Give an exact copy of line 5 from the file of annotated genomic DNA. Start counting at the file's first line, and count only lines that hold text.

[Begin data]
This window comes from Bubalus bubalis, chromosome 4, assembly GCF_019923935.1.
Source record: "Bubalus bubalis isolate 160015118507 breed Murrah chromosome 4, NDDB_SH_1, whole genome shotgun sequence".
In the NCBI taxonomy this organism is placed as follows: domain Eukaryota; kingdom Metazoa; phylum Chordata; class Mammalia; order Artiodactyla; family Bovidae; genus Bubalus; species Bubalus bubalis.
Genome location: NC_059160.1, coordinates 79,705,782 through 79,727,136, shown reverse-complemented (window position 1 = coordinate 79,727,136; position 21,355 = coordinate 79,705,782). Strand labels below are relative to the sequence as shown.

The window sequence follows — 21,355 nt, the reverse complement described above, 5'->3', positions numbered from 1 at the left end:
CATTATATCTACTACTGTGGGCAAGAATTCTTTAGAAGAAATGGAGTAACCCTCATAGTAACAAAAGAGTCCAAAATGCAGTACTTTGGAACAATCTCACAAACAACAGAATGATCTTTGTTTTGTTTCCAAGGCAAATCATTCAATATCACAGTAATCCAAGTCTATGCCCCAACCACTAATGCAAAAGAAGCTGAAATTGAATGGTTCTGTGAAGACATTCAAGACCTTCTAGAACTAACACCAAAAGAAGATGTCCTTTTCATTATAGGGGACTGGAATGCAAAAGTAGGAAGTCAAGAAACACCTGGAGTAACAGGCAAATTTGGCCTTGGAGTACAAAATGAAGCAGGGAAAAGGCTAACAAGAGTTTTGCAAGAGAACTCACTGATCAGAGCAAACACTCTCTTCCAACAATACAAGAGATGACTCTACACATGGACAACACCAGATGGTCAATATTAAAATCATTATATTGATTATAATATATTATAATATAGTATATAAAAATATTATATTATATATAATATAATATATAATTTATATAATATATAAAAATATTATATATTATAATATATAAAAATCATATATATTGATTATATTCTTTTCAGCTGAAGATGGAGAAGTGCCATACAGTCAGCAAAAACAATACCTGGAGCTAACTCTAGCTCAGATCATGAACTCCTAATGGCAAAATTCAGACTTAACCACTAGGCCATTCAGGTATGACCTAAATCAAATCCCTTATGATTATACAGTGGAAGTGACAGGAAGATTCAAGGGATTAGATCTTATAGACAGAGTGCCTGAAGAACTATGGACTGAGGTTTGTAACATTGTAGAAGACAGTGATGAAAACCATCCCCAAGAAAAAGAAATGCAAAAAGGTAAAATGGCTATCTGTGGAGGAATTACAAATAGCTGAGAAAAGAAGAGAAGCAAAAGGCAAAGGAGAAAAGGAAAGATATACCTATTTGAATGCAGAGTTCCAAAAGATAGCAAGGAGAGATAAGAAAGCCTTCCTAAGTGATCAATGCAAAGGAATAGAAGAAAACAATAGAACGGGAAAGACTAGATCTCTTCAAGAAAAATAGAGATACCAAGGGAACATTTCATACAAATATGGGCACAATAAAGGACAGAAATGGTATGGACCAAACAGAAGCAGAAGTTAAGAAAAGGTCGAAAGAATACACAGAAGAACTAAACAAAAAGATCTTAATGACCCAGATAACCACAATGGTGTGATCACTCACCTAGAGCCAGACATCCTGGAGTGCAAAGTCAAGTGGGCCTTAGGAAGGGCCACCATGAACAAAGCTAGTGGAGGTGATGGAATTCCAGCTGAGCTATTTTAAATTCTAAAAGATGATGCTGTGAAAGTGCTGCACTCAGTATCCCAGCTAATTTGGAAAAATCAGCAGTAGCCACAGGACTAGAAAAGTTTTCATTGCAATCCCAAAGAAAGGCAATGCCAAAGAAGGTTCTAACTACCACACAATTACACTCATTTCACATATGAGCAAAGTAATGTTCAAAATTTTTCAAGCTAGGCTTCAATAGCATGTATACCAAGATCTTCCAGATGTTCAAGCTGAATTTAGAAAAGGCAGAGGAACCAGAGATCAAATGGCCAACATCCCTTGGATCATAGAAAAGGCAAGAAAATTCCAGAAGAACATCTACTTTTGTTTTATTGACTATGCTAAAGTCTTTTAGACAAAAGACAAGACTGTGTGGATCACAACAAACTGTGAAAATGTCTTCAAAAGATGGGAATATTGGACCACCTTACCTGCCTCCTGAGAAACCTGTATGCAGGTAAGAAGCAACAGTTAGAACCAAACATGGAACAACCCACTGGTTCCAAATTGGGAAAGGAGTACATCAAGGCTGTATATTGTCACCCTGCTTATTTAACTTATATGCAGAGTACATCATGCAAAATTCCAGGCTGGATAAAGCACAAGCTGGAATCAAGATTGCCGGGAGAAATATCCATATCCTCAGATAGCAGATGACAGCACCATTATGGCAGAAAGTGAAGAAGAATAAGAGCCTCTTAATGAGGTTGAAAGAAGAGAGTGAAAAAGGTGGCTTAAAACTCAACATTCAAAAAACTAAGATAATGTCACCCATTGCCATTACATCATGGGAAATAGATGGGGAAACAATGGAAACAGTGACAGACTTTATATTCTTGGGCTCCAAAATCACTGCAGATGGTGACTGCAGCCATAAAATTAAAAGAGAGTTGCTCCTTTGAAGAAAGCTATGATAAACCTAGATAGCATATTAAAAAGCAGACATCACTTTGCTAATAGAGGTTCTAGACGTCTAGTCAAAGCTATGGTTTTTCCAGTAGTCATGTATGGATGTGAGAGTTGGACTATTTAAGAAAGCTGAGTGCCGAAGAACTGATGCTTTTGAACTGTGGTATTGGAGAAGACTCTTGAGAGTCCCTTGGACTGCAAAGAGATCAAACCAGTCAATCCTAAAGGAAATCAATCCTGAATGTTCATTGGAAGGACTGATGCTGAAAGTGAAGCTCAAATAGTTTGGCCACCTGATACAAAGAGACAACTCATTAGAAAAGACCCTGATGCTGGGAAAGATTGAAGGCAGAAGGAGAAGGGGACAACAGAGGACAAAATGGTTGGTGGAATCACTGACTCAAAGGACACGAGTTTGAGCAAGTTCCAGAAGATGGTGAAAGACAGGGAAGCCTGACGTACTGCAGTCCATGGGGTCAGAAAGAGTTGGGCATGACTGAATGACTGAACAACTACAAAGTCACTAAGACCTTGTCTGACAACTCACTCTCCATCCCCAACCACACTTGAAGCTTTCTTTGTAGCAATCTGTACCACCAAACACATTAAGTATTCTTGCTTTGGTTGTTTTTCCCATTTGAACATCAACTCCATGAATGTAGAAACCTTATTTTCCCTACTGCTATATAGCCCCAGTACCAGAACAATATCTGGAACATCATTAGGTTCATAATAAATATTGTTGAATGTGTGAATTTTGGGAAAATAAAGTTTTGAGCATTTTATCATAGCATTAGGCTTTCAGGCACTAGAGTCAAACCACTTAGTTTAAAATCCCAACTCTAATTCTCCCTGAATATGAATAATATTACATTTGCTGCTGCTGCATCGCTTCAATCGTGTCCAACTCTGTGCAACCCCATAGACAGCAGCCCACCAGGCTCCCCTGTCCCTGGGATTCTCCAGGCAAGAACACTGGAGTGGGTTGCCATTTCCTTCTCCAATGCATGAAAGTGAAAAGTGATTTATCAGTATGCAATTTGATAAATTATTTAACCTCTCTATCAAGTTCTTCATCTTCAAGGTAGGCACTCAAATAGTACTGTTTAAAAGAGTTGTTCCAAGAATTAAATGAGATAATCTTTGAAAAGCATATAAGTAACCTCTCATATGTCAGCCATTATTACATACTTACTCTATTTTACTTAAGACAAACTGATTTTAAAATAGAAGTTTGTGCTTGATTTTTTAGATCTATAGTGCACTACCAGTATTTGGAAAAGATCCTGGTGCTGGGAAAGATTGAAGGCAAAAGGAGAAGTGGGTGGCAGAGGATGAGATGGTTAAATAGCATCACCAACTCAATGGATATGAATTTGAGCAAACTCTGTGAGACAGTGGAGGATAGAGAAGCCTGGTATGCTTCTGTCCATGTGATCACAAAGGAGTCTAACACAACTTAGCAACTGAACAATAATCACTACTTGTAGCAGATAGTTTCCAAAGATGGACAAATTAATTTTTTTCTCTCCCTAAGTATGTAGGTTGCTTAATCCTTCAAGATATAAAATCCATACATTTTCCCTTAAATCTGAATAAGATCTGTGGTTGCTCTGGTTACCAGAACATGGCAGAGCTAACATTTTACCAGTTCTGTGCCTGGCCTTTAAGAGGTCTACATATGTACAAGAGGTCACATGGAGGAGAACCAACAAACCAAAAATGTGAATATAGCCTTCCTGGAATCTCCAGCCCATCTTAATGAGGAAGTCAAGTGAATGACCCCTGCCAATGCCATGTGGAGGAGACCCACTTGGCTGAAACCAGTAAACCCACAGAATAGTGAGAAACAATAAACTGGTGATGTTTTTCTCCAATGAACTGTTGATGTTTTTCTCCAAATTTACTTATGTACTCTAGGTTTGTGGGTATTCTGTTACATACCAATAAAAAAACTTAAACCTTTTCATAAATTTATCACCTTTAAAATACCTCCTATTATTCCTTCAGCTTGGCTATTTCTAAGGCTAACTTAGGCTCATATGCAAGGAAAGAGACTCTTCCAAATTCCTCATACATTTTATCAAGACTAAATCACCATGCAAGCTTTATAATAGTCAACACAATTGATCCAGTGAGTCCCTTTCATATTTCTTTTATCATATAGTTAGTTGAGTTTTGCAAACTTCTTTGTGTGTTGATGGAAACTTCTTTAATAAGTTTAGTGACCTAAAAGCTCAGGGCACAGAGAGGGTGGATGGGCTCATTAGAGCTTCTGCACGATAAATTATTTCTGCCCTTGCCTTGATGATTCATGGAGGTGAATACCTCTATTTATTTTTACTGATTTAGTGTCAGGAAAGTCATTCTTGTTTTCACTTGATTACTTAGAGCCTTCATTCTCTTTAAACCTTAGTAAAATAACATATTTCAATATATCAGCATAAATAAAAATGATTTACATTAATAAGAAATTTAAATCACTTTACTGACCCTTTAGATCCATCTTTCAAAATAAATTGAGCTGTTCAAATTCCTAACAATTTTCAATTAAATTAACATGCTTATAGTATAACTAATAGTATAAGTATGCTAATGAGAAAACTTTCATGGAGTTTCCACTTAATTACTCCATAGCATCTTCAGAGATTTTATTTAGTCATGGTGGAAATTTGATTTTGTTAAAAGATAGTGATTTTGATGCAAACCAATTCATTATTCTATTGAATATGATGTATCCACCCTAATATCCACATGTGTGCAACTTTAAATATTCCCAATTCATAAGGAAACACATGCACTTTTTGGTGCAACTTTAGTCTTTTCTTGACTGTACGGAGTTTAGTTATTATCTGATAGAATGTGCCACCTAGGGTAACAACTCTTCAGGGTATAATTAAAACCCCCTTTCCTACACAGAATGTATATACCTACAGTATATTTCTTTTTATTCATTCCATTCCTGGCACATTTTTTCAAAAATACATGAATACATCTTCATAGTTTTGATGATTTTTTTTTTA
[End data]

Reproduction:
The window sequence follows — 21,355 nt, the reverse complement described above, 5'->3', positions numbered from 1 at the left end: